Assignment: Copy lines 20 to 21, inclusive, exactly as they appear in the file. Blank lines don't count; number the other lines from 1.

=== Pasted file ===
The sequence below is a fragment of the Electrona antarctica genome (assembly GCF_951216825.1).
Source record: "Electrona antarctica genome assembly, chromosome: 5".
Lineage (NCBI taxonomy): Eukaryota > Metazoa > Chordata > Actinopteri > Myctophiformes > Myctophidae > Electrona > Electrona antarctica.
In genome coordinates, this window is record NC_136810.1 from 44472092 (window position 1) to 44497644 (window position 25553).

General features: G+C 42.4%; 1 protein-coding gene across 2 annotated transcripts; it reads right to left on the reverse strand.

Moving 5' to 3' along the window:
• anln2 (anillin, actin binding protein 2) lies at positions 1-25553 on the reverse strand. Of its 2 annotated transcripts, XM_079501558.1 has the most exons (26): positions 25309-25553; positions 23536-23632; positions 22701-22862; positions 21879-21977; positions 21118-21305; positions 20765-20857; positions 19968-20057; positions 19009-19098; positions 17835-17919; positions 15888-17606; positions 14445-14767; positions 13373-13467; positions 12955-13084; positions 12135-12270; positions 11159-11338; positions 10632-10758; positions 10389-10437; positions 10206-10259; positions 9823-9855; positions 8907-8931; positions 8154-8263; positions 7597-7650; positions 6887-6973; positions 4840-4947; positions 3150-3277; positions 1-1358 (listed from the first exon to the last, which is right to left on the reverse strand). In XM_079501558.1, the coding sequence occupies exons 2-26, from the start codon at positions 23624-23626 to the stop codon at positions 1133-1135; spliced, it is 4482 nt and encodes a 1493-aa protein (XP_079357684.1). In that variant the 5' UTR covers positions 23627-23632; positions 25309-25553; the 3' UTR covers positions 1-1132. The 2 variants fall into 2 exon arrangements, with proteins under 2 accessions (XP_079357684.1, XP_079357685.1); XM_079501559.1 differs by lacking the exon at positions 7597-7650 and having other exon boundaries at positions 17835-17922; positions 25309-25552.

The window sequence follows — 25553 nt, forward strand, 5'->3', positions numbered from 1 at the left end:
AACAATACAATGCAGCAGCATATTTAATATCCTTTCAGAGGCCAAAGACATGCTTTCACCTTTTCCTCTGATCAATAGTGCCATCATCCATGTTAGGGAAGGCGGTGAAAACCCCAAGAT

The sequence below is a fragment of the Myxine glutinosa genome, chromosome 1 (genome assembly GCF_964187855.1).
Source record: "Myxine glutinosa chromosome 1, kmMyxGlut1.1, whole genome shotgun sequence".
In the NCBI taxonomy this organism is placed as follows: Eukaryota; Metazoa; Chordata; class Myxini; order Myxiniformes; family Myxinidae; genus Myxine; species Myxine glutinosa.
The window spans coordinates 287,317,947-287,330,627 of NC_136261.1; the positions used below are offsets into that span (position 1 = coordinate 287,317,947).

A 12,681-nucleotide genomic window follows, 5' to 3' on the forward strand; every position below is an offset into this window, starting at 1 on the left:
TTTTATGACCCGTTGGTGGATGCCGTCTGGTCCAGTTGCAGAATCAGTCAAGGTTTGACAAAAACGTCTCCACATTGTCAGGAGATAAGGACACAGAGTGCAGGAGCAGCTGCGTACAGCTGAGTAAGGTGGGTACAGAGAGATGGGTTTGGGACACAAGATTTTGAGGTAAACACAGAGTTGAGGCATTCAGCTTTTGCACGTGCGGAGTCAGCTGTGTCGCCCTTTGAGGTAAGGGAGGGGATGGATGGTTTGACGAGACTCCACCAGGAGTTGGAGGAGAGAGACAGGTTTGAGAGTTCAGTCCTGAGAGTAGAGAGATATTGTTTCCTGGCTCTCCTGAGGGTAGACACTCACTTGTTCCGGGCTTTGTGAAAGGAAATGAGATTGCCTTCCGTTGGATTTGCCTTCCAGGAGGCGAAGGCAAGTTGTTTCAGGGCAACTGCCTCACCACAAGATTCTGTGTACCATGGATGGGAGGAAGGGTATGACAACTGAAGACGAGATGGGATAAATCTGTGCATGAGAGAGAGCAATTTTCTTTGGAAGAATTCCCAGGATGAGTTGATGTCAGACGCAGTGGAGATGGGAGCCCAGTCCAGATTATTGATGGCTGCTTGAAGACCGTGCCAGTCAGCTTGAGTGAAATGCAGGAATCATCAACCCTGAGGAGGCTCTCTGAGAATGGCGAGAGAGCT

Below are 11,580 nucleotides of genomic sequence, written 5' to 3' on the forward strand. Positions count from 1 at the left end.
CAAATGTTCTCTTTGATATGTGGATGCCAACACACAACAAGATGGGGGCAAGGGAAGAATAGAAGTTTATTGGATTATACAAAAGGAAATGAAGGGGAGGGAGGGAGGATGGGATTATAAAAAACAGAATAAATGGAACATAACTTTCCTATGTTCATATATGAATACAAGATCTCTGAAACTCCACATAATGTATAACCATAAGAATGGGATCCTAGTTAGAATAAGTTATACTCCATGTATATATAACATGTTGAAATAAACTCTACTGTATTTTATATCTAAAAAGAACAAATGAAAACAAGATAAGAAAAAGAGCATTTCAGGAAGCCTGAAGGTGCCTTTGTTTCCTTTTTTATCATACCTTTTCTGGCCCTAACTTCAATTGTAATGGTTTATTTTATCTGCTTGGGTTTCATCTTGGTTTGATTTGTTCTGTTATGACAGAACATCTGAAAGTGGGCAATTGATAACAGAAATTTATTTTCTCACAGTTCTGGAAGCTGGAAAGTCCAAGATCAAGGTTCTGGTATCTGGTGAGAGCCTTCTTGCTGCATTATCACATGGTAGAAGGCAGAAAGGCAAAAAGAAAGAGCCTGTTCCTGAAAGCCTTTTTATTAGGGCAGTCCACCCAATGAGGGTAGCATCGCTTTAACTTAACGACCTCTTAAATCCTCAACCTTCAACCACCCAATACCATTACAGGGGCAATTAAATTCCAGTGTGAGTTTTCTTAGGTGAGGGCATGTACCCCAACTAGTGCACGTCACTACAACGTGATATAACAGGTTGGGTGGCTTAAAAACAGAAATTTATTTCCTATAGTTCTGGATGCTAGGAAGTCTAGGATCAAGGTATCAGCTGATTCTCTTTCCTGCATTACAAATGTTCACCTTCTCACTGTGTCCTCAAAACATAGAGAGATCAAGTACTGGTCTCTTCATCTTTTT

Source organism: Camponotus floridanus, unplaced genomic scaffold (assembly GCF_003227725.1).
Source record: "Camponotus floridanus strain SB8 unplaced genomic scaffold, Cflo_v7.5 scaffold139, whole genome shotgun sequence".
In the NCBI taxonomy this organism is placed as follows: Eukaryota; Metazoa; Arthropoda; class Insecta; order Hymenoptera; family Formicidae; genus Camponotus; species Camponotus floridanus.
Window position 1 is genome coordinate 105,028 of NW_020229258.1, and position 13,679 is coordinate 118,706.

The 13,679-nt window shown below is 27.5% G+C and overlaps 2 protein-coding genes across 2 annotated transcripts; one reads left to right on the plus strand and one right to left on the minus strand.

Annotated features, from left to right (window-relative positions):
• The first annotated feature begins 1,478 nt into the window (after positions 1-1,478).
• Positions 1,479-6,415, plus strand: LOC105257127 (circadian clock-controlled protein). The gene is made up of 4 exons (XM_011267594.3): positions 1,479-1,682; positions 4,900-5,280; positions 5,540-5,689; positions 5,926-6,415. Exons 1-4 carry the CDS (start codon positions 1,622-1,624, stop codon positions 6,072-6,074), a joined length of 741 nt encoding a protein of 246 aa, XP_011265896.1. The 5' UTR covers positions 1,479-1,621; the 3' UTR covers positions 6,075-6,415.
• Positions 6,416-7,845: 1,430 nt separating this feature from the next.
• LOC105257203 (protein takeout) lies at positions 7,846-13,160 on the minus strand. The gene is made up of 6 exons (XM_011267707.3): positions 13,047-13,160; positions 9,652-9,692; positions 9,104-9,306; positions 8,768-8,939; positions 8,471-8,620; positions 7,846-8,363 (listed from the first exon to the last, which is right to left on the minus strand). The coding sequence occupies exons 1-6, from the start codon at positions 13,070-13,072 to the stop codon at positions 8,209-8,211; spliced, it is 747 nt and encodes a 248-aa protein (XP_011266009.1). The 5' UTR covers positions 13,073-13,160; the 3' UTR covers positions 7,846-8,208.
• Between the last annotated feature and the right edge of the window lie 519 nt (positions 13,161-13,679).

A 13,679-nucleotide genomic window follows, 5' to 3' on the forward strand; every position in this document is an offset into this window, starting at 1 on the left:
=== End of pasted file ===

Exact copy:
In the NCBI taxonomy this organism is placed as follows: Eukaryota; Metazoa; Arthropoda; class Insecta; order Hymenoptera; family Formicidae; genus Camponotus; species Camponotus floridanus.
Window position 1 is genome coordinate 105,028 of NW_020229258.1, and position 13,679 is coordinate 118,706.